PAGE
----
There’s a growing idea about the use of tablets and laptops in K-12 schools around the world. This technology, like any other tool, has the potential to make a huge positive impact on student learning. But how is it measuring up?
I recently came across a study by the Commonwealth of Learning called Large-Scale, Government-Supported Educational Tablet Initiatives. The authors studied tablet initiatives from around the world and evaluated their impact. Here are some snippets from the report:
“A growing number of countries are embarking on large-scale, government-supported initiatives to distribute tablet devices to students in the K–12 schooling sector. Unfortunately, there is a misconception that by simply putting this technology in the hands of students, educational access issues will be resolved and educational transformation will occur. In this research project, a systematic review of current government-supported tablet initiatives around the world was conducted to understand their origins, underlying principles, financial and organisational models, and expected outcomes. An extensive literature search and data extracted from identified documents showed that 11 countries have launched government-led tablet initiatives. The review concluded that the majority of these initiatives have been driven by the tablet hype rather than by educational frameworks or research-based evidence.”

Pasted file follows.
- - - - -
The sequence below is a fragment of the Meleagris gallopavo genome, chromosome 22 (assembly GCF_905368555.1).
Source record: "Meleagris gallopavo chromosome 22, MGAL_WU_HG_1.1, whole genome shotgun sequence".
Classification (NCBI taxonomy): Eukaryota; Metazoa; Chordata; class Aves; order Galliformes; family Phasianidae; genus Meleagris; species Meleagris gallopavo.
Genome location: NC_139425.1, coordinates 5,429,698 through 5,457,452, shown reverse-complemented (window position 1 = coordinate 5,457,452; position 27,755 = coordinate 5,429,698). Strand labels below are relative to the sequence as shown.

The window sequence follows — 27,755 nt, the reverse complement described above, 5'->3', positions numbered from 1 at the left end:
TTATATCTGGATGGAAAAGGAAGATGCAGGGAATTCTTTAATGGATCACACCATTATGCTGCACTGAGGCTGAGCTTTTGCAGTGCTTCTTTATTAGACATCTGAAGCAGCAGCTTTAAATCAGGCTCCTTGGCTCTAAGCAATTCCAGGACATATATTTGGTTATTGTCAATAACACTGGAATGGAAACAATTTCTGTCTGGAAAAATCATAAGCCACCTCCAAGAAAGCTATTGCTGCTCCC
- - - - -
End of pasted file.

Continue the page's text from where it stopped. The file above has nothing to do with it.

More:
“This review provides a snapshot of current large-scale, government-supported tablet initiatives around the world. The information collected confirms that the majority of the initiatives were launched in a hasty and uncalculated manner, similar to the uncritical enthusiasm that surrounded the One Laptop per Child initiatives.
However, this statement should be used cautiously, as the review was limited by the nature of the documents retrieved and the shortage of publicly available information. For a better understanding about the effectiveness of tablets in educational contexts and a clearer idea about best practices, a more focused review of the academic literature addressing tablet use in educational contexts is warranted.
Overall, we found that the initiatives focused on the hype around tablets and not on their use as a tool to achieve an educational goal.”
What do you think? Have you used tablets or other mobile devices in your classroom? What was your experience? Comment below!